Learning that an insurer either rejected a claim or didn't pay it as fully as you expected can be dispiriting. A potential solution is to hire an insurance litigation attorney and sue. You'll need to have a cogent argument to make a case. Insurance litigation often hinges on one of these four arguments.
Source of Damage and Loss
One of the most common defenses an insurer may use is that a policy didn't cover a particular event. These defenses can get very nitpicky. For example, insurance litigation in storm damage cases can hinge on whether a hurricane's wind or a resulting flood damaged a house. The storm damage policy would cover the damage if it was due to wind, but a flood may be outside the policy.
Plaintiffs often end up arguing two key points. First, they have to prove what caused the damage. Second, they have to affirm that the policy's language includes coverage for such losses.
Especially when an insurance company determines a claim is below the deductible level, valuations become a big deal. A business might file a claim for equipment losses from a fire only to learn that an insurer says that the equipment is too depreciated to have value. An insurance litigation attorney may take issue with how the insurer reached that conclusion.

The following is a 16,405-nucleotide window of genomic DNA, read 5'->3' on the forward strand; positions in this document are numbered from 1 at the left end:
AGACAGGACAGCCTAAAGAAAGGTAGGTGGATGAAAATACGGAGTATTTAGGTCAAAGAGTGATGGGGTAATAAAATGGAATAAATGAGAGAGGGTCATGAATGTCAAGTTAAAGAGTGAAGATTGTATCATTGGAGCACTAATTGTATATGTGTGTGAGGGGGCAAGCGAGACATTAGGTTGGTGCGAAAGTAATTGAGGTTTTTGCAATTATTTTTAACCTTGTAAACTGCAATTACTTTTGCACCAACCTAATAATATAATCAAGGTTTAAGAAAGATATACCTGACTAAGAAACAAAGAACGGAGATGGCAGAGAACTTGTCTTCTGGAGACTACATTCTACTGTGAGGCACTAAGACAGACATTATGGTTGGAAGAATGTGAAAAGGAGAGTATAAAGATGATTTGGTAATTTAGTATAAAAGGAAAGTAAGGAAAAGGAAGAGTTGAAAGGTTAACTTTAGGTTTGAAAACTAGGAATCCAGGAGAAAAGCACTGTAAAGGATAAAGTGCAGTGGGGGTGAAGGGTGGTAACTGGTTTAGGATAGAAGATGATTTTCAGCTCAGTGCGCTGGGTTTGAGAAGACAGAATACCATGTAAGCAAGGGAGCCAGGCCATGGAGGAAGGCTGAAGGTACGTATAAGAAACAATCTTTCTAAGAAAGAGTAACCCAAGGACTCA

These issues also get complicated when it's hard to assign valuations to particular assets. Artworks that rarely come to market, for example, can be tough to appraise. If you lose one in a disaster, you and the insurance company might be miles apart on what the art is worth. Likewise, expert appraisals may differ due to documentation, photographs, and even opinions.
Failures of Policy Disclosures
Another insurance litigation issue that can dramatically skew cases is that the insurer didn't properly disclose policy terms. There's a reason every insurer gives folks wads of paperwork every time a policy renews. While these might be simple mistakes, insurance providers are obligated to fairly disclose all information to policyholders. Otherwise, the policy buying process breaks down because people can't make informed decisions.
When an insurance company fields a claim, they have a responsibility to faithfully and fully investigate it. If they fail to do so and to document their efforts, this may open them up to litigation. An insurance litigation attorney will want to see all of the paperwork from the adjuster's work on the case to see if there were problems. If so, they can bring this to the attention of the defendant and a court.
To learn more, contact an insurance litigation attorney.
I'll be up front: I have a criminal record. As someone who's spent lots--and lots--of time looking for a job in my life, I've gotten used to being up front with this fact. It's difficult to get hired with this on my record, and frankly, it never gets less scary to have to tell an interviewer about it. But that doesn't mean I'm unemployable. I'm a hard worker who can bring a lot to any company. And I also know what an employer needs to do for me. I know my rights. There's no federal law protecting me from discrimination due to my record, but there are plenty of state laws that make it a little easier for me. If you're looking for a job and you have a criminal record, read through this information. Protect yourself during a job search. Know your rights.